The answer is “YES,” outside training, close to nature and fresh air is best for the T’ai Chi experience. But there are a few things to consider before you head out to that sunrise beach…

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What is Moving Meditation? …and how to achieve it!

T’ai Chi is often called a moving meditation… but what does that really mean?

You probably already know that meditation is a process of focusing your thoughts and projecting your mind’s intentions in order to achieve a desired state of consciousness. However, when most people think about meditation they usually imagine someone sitting in a ‘lotus’ position or kneeling for ‘zazen’  meditation. Sitting, or even laying down, is often used so the person can completely relax the body and give their thoughts full attention. Movement, it would seem, distracts the mind, making it harder to achieve the desired state.

What we have to understand is that movement can be an important part of our meditative evolution. Performance specific movements like those found in T’ai Chi, Yoga, or even certain types of prayer can actually help the practitioner in a variety of ways.

First, for those who have difficulty staying still, the movements give the body something to do while the brain focuses on the task at hand. A body that moves slowly and with purpose in a controlled, rhythmic manner can calm the mind, in much the same way a stage hypnotist might use a swinging pocket watch to lead someone into a trance. By giving the mind something to concentrate deeply upon, the subconscious this free to explore and relax.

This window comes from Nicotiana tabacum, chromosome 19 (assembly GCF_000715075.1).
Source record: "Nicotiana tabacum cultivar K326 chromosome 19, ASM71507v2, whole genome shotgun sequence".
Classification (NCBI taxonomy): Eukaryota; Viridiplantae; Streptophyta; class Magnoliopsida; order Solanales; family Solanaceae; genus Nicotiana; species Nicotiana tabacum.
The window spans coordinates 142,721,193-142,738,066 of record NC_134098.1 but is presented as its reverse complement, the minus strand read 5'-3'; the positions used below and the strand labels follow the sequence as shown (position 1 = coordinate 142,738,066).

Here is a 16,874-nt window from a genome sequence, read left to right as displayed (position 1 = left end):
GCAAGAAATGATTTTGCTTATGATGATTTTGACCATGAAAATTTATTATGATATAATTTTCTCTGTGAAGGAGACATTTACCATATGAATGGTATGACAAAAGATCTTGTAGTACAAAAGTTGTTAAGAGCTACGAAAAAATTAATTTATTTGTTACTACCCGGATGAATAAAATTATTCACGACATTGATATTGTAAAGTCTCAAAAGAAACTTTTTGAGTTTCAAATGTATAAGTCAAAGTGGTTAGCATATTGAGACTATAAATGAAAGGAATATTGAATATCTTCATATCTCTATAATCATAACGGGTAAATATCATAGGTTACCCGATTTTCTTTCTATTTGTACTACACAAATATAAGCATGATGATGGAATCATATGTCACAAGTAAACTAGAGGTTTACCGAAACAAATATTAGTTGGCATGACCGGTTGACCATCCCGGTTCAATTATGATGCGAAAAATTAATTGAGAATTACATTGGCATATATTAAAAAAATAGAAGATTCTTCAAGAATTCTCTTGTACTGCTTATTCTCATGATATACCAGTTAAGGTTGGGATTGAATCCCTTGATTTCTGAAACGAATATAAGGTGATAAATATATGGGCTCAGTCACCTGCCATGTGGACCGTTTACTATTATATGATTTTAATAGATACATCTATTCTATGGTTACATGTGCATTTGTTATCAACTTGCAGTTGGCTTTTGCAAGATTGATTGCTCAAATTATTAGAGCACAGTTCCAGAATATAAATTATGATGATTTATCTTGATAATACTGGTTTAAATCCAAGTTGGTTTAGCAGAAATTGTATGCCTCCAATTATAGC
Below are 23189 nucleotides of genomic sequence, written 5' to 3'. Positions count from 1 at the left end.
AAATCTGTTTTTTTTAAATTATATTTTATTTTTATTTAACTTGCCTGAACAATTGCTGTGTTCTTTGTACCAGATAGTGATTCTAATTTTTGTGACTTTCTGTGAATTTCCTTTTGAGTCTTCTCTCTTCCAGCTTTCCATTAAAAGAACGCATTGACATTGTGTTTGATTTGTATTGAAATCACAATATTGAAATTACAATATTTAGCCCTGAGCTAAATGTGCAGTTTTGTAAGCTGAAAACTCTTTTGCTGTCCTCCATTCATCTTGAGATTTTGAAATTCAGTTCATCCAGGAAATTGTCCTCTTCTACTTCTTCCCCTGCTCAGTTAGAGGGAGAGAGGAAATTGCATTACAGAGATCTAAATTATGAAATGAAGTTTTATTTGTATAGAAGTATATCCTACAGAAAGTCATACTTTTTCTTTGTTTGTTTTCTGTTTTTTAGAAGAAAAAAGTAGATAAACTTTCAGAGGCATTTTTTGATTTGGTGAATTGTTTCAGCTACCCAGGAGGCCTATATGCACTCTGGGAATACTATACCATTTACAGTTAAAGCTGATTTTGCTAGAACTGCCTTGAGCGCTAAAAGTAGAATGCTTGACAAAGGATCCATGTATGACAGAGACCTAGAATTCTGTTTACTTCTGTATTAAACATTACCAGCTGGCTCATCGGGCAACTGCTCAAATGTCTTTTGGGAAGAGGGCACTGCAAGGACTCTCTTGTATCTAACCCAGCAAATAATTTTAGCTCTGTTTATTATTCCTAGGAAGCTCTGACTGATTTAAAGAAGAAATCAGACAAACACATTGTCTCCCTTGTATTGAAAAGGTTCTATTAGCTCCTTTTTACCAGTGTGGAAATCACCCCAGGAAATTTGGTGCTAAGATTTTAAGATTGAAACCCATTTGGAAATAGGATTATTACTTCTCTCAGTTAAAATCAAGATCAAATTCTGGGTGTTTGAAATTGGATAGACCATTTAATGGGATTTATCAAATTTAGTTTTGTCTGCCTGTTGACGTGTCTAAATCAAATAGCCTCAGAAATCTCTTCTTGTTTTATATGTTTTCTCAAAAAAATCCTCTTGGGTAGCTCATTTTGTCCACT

Secondly,  movement helps us visualize energy, or chi, moving through the different areas of our body. As we raise our arms, it becomes easier to imagine the arm meridians filling with energy and nourishing our body. Standing allows us to visualize Earth Energy rising up from the ground and into our center as we ‘root’ into our stance.

Finally, movement is necessary for us to allow the meditative state to become a conscious part of our everyday life. Meditation in a quiet, candle-lit room, under the smell of incense and soft music is great for giving yourself time to de-stress, heal, and discover spiritual insights. But, true Mastery comes when you can achieve this state on a noisy, traffic filled street. It happens when you can stay calm, centered, and energetically efficient throughout your day, no matter what life happens to throw at you.

But, is this kind of Mental Mastery really achievable?

Well, it will take a lot of personal growth to attain this type of control, but yes it’s totally possible.

Here’s a short overview to help get you started on the path…